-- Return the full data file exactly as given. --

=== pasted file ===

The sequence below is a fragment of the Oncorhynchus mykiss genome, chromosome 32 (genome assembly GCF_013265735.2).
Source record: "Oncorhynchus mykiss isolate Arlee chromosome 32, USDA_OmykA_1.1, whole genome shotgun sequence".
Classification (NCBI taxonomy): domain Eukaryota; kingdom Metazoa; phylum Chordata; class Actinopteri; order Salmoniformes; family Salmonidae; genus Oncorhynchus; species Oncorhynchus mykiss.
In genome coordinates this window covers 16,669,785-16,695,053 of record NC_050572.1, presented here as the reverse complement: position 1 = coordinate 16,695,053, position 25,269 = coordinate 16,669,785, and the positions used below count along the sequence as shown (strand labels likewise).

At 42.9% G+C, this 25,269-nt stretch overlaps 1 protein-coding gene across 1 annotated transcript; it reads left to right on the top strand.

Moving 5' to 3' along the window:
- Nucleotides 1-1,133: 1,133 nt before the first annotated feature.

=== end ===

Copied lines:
The sequence below is a fragment of the Oncorhynchus mykiss genome, chromosome 32 (genome assembly GCF_013265735.2).
Source record: "Oncorhynchus mykiss isolate Arlee chromosome 32, USDA_OmykA_1.1, whole genome shotgun sequence".
Classification (NCBI taxonomy): domain Eukaryota; kingdom Metazoa; phylum Chordata; class Actinopteri; order Salmoniformes; family Salmonidae; genus Oncorhynchus; species Oncorhynchus mykiss.
In genome coordinates this window covers 16,669,785-16,695,053 of record NC_050572.1, presented here as the reverse complement: position 1 = coordinate 16,695,053, position 25,269 = coordinate 16,669,785, and the positions used below count along the sequence as shown (strand labels likewise).

At 42.9% G+C, this 25,269-nt stretch overlaps 1 protein-coding gene across 1 annotated transcript; it reads left to right on the top strand.

Moving 5' to 3' along the window:
- Nucleotides 1-1,133: 1,133 nt before the first annotated feature.